• First Second have edited the livestream of their recent Comics Relief festival down to individual event videos, which you can watch now, taking viewers through the different steps in the creation of a comic book.
• Also having gone the digital route for their events, WonderCon@Home continues, and this week there are videos on IDW’s Artist’s Editions, Teenage Mutant Ninja Turtles: The Last Ronin, and weird (their word, not mine) manga recommendations from Kodansha.
• Also on the D&Q front, EIC Tom Devlin spoke to translator and comics academic Ryan Holmberg about the work of celebrated mangaka Yoshiharu Tusge.
• Another Instagram live happening is on the horizon, as SKTCHD's next Off Panel Live takes place Saturday 9th May, welcoming Brenden Fletcher onto the show for a viewer Q&A.
• Cartoonist Kayfabe keep on keeping on, and this week the boys have videos covering topics including (but not limited to) Lobo #1, Preacher #1, and a big ol’ interview with Gerard Way.
• Comix Experience’s graphic novel of the month club team-up with The Beat continues, as Brian Hibbs talks to Mark Russell about Wonder Twins for January’s edition.
• The Kubert School’s live series has a new episode, and this time hosts Anthony Marques and Fernando Ruiz welcomed J. Bone to talk about his work in comics, a formative love of fantasy and sci-fi novels, and ink intricacies.
• Noah van Sciver had another busy YouTube schedule this week, talking to Bryan Christopher Moss about searching out new comics during the pandemic and collecting letters from Alex Toth; chatting with Dylan Horrocks about his history with British kids’ comics and the realities of writing Batgirl; catching up with Summer Pierre about the inside baseball of awards and discovering the mini comics scene; and sitting down with comics scholar Jared Gardner to discuss the life and work of Percy Crosby.
Any jungle in, guy… This week’s easy-listening.
• The signal fires have been lit to summon content and Dan Nadel has answered from atop the mountain, with a new online radio show/podcast - Fumigating The Cave - and the first guest is public alienator extraordinaire Robert Crumb. Also, dig that Pokemon card promo art - gotta catch ‘em all.
• 2000 AD’s Lockdown Tapes continue both locking down and taping, as MOLCH-R talks to Patrick Goddard about his work on Aquila and his wider artistic career; Tom Shapira takes a look back at Judge Dredd’s very own clone saga, Brothers in Blood; and John McCrea discusses his career and how the industry has changed over his 30+ year tenure in comics.
• Gil Roth’s Virtual Memories Show is also continuing its own lockdown series, as the COVID Check-Ins caught up with cartoonist Keiler Roberts about working on her new book, and dealing with MS in the face of pandemic-induced changes to everyday life; and Karl Stevens discussed book postponements, finding the funny in trying times, and the work of Jack Kirby; while a non-COVID episode welcomes writer Paul C. Tumey to talk about his book, Screwball: The Cartoonists Who Made The Funnies Funny, which you can read more on at this very site.
• Publisher’s Weekly’s More to Come podcast welcomes comics retailer Jen King to the show, as she talks to host Heidi MacDonald about the Insider Art benefit, joining the CBLDF board, and more.
• AIPT’s Comics Podcast Book Club this time takes a look at East of West volume 1, as hosts David Brooke and Forrest Hollingsworth discuss the series’ cold open.
• NPR’s Bullseye with Jesse Thorn welcomed Ben Katchor to talk about his book The Dairy Restaurant, and the Jewish cultural history it explores.
• Shelfdust welcomes Sara Century to the ...Presents podcast, as she sits down with host Matt Lune to discuss the first issue of Eastman and Laird’s seminal Teenage Mutant Ninja Turtles #1.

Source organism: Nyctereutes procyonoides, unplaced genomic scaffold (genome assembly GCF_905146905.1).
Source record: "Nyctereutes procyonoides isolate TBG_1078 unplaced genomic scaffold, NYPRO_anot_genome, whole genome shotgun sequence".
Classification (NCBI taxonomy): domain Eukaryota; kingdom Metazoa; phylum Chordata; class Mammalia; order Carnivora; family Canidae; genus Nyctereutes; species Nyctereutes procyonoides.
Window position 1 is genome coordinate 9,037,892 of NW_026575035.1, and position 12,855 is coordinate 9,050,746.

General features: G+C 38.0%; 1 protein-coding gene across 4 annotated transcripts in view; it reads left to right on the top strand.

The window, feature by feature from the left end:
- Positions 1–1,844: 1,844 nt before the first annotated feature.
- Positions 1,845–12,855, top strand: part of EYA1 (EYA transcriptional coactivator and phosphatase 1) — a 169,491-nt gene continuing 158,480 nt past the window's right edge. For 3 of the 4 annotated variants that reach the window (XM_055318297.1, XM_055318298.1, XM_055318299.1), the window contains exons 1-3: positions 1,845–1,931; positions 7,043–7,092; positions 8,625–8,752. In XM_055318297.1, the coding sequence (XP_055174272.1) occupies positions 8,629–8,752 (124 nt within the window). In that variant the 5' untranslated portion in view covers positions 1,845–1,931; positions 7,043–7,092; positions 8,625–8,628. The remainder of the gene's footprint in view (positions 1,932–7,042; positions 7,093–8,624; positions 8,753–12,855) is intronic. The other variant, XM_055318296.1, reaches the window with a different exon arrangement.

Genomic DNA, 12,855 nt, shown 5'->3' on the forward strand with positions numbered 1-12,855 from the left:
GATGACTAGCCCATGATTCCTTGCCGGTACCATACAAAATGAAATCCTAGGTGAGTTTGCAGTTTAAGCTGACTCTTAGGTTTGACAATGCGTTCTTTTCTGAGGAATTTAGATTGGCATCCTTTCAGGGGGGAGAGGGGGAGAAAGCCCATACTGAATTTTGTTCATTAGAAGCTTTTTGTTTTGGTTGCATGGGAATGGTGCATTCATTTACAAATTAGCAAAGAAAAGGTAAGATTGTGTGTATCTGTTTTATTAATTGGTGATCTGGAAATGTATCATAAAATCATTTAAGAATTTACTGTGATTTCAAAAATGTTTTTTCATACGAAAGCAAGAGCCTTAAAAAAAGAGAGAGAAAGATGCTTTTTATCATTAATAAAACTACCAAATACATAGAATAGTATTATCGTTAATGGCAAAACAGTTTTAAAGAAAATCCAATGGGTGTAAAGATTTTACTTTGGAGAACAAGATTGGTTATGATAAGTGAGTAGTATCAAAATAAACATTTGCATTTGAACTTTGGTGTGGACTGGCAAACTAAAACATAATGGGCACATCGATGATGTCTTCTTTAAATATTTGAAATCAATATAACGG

• David Harper is talking hockey this week on Off Panel, as he welcomes Ngozi Ukazu to talk about completing work on Check, Please! and why comics and sports make good bedfellows.
• War Rocket Ajax is talking superhero comics and tv adaptations this week, with guests Allison Baker and Chris Roberson.
• The Salt and Honey podcast returns, and it’s the first of the pandemic episodes, as hosts Leslie Hung and Sloane Leong catch up with each other, and what they’ve been reading/watching/working on during quarantine.
• House to Astonish have a new episode out, during a time of scarcity for new comics, but that won’t put a damper on Al and Paul’s broadcasts, as they look to the Official Handbook of the Marvel Universe for guidance during this difficult time.
• Similarly, SILENCE! has never let a trifling thing like not having new comics to read slow them down before, so why would this week’s episode be any different? Reader, it is not; so buckle in for some Rogue Trooper chat.
• Make It Then Tell Everybody sees Dan Berry talking to Jason Chatfield about his role as president of the National Cartoonists Society, pens (and more pens), and his recent brush with (and recovery from) COVID-19.
The lesson is never try… This week’s links for younger readers.
• All the Wonders started a comic jam over on Twitter, which has contributions from James Kochalka, Jen de Oliveira, Jess Keating, and more, and have a panel grid set up for any younger artists wanting to join in the fun.
• Yuko Shimizu has posted part two of her ‘Can I Teach You How To Draw’ series over on Instagram, with an exercise on building up visual memory.
• The Kubert School’s Sketch Class had another free lesson, as Sergio Cariello taught some dynamic figure drawing through the medium of Conan the Barbarian, with new editions continuing every Saturday through May.
• First Second’s Sketch School welcomed Lucy Knisley to the classroom this week, as she teaches viewers how to draw a baby, which can apparently be classified as ‘round, ball-headed caterpillar type objects’, and this is how I shall refer to my nephew when next I see him.
• The Comic Book Legal Defense Fund have put together a list of graphic novels for younger readers, with a focus on helping younger readers understand their (and others') experiences, as part of Mental Health Awareness Month.
The links have drawn to a close once more, awakening again in one week’s time, so I shall enjoy this national day off for the UK, by staying indoors and reading some comics.
Wherever you are, stay well, stay home, be kind.